Piqued by the emerging video evidence of attacks of peaceful protesters by the Nigerian Army and the reported killings of protesters by armed thugs clearly sponsored by armed security forces and the central government in Abuja, HUMAN RIGHTS WRITERS ASSOCIATION OF NIGERIA (HURIWA) has asked the United States government to designate the current federal administration in Abuja as a State sponsor of terror and take steps to stop the state sponsored terror attacks against civilian protesters.
Besides, the Rights group said it was suspending forthwith all active partnership with the current hierarchy of the Nigerian Army until all those who opened fire at civilian protesters in LEKKI LAGOS and those who funded the armed attacks of peaceful protesters are arrested, prosecuted and punished just as HURIWA has asked that the USA, CANADA, UK and EU imposed travel ban on President Muhammadu Buhari-led administration and all state officials who are heading all the segment of the security forces for colluding and funding terror attacks against civilian protesters.
HURIWA stated that undsr the VIENNA DECLARATIONS on internal military operations the following are unambiguous: “The “hard core” of human rights meaning that certain fundamental rights laid down in International Human Rights Laws instruments can never be derogated from. In particular, these include the right to life, the prohibition of torture and inhuman treatment or punishment, the prohibition of slavery and servitude, and the principle of legality and non-retroactivity of the law.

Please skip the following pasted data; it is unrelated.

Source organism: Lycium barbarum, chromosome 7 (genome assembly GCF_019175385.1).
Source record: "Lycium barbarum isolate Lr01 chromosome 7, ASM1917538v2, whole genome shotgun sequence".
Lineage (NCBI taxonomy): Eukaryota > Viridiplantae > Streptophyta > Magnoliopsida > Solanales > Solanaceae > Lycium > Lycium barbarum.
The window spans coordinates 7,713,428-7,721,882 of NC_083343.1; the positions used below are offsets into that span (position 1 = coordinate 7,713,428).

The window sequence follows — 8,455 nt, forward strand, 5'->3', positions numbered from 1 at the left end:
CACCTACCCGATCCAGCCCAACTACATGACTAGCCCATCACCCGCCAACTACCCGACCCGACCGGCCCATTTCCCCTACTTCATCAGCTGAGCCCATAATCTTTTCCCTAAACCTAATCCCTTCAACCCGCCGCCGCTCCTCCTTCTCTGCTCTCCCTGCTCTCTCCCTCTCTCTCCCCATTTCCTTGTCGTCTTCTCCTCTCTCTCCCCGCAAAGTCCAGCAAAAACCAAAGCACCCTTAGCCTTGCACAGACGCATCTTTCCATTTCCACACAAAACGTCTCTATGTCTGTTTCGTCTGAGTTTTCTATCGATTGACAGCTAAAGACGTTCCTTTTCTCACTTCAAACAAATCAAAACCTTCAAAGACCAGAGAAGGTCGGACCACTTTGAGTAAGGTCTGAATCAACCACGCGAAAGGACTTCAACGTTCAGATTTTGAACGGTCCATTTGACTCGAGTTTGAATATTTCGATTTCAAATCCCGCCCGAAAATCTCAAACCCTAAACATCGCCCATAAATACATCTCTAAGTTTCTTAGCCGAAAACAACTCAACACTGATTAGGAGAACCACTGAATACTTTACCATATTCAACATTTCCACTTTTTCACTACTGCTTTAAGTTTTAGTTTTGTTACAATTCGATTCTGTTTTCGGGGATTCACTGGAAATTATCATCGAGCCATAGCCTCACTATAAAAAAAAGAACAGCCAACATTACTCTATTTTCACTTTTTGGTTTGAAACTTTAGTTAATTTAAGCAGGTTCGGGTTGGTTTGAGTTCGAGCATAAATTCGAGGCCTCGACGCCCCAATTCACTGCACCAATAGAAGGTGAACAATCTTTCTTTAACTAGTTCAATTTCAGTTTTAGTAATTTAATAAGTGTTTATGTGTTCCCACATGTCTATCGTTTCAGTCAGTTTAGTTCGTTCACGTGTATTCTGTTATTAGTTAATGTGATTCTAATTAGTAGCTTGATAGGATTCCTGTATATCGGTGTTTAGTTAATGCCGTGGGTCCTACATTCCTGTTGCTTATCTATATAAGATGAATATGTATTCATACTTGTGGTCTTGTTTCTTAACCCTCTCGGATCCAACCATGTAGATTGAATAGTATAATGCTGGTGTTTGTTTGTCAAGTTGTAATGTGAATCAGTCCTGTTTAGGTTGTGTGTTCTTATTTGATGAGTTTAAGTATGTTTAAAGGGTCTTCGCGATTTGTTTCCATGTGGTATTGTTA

“Since IHL applies precisely to exceptional situations, the “hard core” of IHRL tends to converge with the fundamental and legal guarantees provided by IHL. Article 3 common to the four Geneva Conventions of 1949, applicable in non-international armed conflicts, provides a good summary of these “hard core” rights, setting the minimum basic rules regulating the use of force when internal violence attains the threshold of an armed conflicts.
To be effective, international treaties and conventions must be incorporated into national legislation. Becoming a party to international treaties and conventions is only a first step. States have a clear obligation to adopt measures implementing the international regulations they subscribe to. While this is true of any rules, it is even more crucial for rules governing warfare and law enforcement, since the latter are meant to regulate the most intricate and intimate sphere of sovereignty: the use of force.
To prepare an environment conducive to compliance with the law, the political leadership must take a whole range of measures and implement them throughout the chain of command. Some of these measures are relevant to LOAC and IHRL alike, while others are more specific to LOAC. For additional guidance, see Chapter 11, Strategic control of armed conflict.
The process is clearly interdisciplinary and normally involves several ministries, the legislature, the courts and armed forces or law enforcement bodies. It therefore needs careful planning by the highest political authorities and close coordination within several bodies.
184.108.40.206 Measures common to LOAC and IHRL
Political authorities must take a number of measures, some of relatively common sense, others requiring complex implementation processes and specific expertise. The main measures are:
� to have the international treaties and conventions translated into national language(s);
� to spread knowledge of their provisions as widely as possible, both among arms carriers and among the population as a whole;
� to bring national legislation in line with the provisions of the international treaties and conventions and to enact criminal legislation prohibiting them.”